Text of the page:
Hidden and out of the way, Wat Hua Krabeu is run by a rather eccentric abbott who first came to attention when he turned a corner of his temple into a resting spot for old Mercedes. Many felt that all the luxury cars violated a Buddhist tenet against material possession, but the abbott claimed that the autos were just in need of appreciation and shouldn’t be left to rot. Since then, the temple has started a crusade to pay homage to the water buffalo. Long a symbol of Thailand and vital part of the rice growing history, the buffalo today is dying out, replaced by machines, as well as its meat being used as a delicacy. The buffalo population in Thailand has gone from six million down to two million, and the reality is that they will vanish if steps are not taken to help them.
At Wat Hua Krabeu, the abbott gets donations with which to buy buffalo skulls from slaughterhouses, and is erecting a two story structure full of memorabilia that will serve as a memorial to the buffalo, reached by passing through a tunnel made entirely of buffalo skulls! Initially, a few villagers left skulls at the temple in memory of their deceased buffaloes, and as the abbott progressed with his memorial idea, he asked others to donate skulls whenever their animals died. Many contributions have come from the nearby and appropriately named “buffalo head” village, where old age is claiming the lives of a once healthy population.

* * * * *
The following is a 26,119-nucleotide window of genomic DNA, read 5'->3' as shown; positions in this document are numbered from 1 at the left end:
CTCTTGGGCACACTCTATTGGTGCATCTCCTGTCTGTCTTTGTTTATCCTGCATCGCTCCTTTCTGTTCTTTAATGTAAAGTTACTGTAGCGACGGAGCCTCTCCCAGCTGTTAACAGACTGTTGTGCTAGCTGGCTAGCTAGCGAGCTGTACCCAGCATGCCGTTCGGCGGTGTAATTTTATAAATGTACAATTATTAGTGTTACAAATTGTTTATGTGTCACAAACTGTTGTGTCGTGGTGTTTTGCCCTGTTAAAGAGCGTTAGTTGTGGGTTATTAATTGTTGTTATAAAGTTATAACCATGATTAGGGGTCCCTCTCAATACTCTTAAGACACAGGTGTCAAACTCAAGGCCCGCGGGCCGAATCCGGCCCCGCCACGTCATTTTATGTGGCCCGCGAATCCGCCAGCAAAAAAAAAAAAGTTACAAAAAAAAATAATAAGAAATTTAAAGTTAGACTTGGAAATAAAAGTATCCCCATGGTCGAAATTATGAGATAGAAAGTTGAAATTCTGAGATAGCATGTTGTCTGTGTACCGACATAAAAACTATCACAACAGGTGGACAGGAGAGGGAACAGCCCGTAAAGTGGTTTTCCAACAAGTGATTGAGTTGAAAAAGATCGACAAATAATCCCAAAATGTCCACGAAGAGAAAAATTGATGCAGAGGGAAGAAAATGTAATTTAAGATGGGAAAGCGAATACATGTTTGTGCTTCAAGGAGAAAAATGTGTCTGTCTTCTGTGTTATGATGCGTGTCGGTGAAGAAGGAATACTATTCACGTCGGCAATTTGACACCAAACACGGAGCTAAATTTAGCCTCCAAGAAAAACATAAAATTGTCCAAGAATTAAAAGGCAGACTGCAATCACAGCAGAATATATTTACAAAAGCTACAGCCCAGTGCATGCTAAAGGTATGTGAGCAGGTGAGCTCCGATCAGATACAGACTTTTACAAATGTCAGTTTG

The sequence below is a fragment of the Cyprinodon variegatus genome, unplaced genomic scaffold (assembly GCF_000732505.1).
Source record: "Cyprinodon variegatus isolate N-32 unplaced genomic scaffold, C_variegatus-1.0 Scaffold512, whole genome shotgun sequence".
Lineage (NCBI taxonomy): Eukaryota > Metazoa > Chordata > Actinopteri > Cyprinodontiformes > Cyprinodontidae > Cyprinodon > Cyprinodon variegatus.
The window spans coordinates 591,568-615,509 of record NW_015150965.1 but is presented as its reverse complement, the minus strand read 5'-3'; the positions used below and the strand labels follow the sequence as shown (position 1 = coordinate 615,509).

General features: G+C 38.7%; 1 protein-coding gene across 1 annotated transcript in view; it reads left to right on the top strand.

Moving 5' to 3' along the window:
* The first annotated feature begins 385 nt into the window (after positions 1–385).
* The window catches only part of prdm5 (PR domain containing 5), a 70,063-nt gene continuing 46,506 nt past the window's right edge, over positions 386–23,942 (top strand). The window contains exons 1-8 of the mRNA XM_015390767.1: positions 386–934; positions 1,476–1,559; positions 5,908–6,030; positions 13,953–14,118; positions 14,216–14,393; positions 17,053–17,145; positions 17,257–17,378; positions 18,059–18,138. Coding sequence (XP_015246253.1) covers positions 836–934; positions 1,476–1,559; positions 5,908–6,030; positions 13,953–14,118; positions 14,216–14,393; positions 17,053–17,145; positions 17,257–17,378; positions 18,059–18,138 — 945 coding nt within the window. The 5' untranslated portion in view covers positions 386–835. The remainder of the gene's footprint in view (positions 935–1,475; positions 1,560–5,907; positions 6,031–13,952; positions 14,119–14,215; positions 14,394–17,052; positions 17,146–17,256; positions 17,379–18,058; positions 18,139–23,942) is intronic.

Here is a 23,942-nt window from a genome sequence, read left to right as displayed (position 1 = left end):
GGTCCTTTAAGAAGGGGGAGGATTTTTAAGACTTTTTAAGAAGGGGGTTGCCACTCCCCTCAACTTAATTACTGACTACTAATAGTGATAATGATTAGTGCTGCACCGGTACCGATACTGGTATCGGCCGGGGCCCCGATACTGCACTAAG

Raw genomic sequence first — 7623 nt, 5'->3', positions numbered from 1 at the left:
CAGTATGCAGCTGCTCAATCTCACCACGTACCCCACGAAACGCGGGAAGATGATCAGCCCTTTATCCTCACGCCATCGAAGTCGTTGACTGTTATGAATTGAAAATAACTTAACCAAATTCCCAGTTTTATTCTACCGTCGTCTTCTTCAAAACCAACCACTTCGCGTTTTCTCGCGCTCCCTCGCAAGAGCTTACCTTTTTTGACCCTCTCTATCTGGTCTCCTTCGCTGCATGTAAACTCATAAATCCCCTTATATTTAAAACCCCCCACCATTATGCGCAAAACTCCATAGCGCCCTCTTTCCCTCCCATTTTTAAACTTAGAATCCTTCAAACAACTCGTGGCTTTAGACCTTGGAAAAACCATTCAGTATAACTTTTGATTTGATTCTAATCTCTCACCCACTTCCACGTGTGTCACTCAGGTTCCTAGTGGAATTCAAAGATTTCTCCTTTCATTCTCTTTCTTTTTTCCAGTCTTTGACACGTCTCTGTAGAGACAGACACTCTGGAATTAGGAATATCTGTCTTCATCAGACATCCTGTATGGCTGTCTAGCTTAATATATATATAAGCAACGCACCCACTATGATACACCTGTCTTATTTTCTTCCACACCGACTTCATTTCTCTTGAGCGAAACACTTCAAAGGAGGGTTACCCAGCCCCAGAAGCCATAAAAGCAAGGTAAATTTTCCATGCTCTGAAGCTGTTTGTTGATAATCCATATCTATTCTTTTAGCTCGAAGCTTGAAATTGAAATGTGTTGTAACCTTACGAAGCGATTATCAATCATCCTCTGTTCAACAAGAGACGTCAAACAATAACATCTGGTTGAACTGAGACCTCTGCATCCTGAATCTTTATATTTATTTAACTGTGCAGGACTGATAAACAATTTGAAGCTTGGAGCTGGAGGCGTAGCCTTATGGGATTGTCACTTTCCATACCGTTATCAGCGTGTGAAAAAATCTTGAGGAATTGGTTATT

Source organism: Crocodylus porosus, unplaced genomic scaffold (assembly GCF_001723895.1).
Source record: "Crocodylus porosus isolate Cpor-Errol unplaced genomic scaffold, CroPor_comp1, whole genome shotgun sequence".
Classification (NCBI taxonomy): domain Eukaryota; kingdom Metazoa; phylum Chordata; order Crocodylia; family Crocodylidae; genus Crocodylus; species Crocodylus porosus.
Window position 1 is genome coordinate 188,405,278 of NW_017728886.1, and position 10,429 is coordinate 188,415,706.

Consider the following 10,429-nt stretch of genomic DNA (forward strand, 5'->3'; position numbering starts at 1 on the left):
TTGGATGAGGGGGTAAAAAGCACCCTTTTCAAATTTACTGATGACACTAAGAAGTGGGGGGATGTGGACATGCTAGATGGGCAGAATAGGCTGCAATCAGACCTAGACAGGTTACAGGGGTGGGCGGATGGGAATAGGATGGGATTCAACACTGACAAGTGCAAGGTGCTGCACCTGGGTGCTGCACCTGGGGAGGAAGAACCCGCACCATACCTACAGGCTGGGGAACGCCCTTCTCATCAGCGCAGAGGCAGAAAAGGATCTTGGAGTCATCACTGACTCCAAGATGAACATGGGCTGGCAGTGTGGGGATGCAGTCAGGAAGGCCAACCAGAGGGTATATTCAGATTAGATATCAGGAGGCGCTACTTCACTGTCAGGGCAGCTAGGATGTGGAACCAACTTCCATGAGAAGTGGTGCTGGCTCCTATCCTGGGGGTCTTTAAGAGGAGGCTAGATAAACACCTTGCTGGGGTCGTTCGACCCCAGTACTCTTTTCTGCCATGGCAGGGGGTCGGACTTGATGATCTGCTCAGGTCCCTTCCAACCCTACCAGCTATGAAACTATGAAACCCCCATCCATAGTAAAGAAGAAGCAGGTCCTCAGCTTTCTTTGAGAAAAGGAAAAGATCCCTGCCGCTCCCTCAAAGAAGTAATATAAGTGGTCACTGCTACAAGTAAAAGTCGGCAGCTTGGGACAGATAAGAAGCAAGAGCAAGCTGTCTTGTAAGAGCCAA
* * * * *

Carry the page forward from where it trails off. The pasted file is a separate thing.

You need a taxi or your own wheels to get out here, it is just past the Outer Ring Road intersection with Rama II, and most taxi drivers in the area know it. The canal community around the temple is vintage old Bangkok, with kids still getting rowed to school by their parents, and nearby out on the highway, motorists stop to feed large packs of macaque monkeys that come in droves for the handouts, so you can make a full day of a trip out here.